A variety of medical marijuana is displayed at Clinical Relief in Ferndale in June. Detroit Free Press.
(USA TODAY) - A new University of Arizona study shows little or no evidence that medical marijuana is an effective treatment for anxiety, migraines, depression and post-traumatic stress disorder, a finding that could hinder efforts to expand the allowable uses for the drug in the state, The Arizona Republic reports.
The researchers, working on behalf of the state Department of Health Services that oversees the state's medical-marijuana program, reviewed dozens of scientific studies related to marijuana use for the four medical conditions and determined that most of the research was of little value in weighing the medicinal risks and benefits.
Arizona health officials and medical-marijuana advocates agree the lack of scientific research is in large part because of restrictions on research of some controlled substances, the newspaper reports.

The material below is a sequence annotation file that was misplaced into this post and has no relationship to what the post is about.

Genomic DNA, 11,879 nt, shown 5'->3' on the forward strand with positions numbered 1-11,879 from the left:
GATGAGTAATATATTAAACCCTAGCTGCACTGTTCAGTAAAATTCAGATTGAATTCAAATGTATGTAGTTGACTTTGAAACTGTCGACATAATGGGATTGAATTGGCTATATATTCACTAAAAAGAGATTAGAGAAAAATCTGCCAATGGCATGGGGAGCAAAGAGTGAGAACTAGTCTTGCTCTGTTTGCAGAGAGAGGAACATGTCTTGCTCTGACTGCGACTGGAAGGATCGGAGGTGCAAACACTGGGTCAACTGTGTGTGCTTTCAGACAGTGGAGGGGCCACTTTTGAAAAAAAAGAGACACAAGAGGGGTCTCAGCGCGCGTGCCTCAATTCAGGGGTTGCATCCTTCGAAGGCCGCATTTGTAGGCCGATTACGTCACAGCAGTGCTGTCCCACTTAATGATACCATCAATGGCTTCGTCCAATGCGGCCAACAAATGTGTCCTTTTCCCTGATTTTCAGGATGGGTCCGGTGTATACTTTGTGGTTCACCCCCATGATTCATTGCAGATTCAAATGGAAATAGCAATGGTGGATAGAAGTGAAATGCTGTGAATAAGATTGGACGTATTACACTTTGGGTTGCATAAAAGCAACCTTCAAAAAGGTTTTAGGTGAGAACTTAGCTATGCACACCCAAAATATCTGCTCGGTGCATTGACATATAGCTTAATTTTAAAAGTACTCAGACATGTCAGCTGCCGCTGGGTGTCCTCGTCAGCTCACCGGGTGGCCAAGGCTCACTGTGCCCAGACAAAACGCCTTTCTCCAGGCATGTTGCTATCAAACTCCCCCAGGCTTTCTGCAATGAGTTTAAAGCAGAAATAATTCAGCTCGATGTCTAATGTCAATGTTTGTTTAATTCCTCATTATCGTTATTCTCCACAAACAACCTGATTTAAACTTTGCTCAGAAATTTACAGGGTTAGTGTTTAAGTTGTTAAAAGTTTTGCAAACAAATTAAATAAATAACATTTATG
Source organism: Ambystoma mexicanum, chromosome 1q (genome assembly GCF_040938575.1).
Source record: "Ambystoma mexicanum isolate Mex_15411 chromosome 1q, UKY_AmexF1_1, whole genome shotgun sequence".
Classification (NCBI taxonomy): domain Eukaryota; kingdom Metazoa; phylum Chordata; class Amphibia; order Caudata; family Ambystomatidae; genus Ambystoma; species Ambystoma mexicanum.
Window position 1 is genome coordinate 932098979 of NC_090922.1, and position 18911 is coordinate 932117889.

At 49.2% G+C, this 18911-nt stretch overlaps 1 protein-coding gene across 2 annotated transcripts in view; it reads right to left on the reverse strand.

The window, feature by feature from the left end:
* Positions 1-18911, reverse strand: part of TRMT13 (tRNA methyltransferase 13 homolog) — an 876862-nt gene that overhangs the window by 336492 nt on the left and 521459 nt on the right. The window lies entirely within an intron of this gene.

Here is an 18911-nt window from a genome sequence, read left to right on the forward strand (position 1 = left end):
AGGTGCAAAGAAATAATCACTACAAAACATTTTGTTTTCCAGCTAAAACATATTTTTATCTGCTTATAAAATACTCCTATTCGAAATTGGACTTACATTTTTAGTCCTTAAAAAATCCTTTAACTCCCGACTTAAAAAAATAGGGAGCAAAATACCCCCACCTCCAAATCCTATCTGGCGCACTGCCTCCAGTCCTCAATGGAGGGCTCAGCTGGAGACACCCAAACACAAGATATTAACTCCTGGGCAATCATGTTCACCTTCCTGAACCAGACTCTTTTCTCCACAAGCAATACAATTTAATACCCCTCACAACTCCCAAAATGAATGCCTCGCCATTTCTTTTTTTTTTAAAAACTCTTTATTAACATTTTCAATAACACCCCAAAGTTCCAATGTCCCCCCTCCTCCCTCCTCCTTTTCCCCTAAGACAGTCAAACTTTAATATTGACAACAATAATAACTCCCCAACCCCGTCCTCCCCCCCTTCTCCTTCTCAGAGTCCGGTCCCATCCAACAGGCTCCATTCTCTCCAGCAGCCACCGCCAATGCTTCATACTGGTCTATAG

The study could affect efforts by medical-marijuana supporters to expand the state's program to include the treatment of anxiety, migraines, depression and PTSD.
"The key question for us is: Do the benefits outweigh the risks?" says Will Humble, state health director. "And there's just not that much research in this area to help form our policy decisions."
Humble will decide this month whether to expand the list of conditions eligible for medical-marijuana therapy. He has also listened to personal testimony and reviewed documents submitted by people who want to expand the medical-marijuana program.
More than 31,000 Arizonans currently participate in the medical-marijuana program, citing conditions ranging from chronic pain to cancer and hepatitis C, according to the newspaper. Humble said the program would expand by as many as 15,000 if post-traumatic stress alone was added as a qualifying condition.